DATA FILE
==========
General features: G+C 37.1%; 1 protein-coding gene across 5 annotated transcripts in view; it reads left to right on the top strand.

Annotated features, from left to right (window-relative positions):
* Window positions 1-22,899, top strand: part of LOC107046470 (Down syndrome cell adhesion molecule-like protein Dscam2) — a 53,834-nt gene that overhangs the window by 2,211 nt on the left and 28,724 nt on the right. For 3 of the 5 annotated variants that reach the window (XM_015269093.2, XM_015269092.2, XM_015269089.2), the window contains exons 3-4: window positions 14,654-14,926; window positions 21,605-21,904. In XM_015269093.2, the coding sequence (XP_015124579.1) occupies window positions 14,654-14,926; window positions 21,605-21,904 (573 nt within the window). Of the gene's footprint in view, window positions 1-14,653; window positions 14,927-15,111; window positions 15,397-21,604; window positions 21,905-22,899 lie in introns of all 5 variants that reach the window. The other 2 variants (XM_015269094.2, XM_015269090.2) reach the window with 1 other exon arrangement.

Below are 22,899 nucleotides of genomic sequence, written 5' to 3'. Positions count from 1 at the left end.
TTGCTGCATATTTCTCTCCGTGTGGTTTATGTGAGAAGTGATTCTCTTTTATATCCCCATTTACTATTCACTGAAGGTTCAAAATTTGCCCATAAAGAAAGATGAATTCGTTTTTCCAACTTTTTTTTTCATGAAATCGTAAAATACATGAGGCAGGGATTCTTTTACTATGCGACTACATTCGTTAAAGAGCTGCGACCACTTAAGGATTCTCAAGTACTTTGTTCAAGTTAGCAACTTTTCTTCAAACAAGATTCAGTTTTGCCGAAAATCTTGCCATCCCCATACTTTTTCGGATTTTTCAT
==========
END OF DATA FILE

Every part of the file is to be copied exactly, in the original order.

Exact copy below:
General features: G+C 37.1%; 1 protein-coding gene across 5 annotated transcripts in view; it reads left to right on the top strand.

Annotated features, from left to right (window-relative positions):
* Window positions 1-22,899, top strand: part of LOC107046470 (Down syndrome cell adhesion molecule-like protein Dscam2) — a 53,834-nt gene that overhangs the window by 2,211 nt on the left and 28,724 nt on the right. For 3 of the 5 annotated variants that reach the window (XM_015269093.2, XM_015269092.2, XM_015269089.2), the window contains exons 3-4: window positions 14,654-14,926; window positions 21,605-21,904. In XM_015269093.2, the coding sequence (XP_015124579.1) occupies window positions 14,654-14,926; window positions 21,605-21,904 (573 nt within the window). Of the gene's footprint in view, window positions 1-14,653; window positions 14,927-15,111; window positions 15,397-21,604; window positions 21,905-22,899 lie in introns of all 5 variants that reach the window. The other 2 variants (XM_015269094.2, XM_015269090.2) reach the window with 1 other exon arrangement.

Below are 22,899 nucleotides of genomic sequence, written 5' to 3'. Positions count from 1 at the left end.
TTGCTGCATATTTCTCTCCGTGTGGTTTATGTGAGAAGTGATTCTCTTTTATATCCCCATTTACTATTCACTGAAGGTTCAAAATTTGCCCATAAAGAAAGATGAATTCGTTTTTCCAACTTTTTTTTTCATGAAATCGTAAAATACATGAGGCAGGGATTCTTTTACTATGCGACTACATTCGTTAAAGAGCTGCGACCACTTAAGGATTCTCAAGTACTTTGTTCAAGTTAGCAACTTTTCTTCAAACAAGATTCAGTTTTGCCGAAAATCTTGCCATCCCCATACTTTTTCGGATTTTTCAT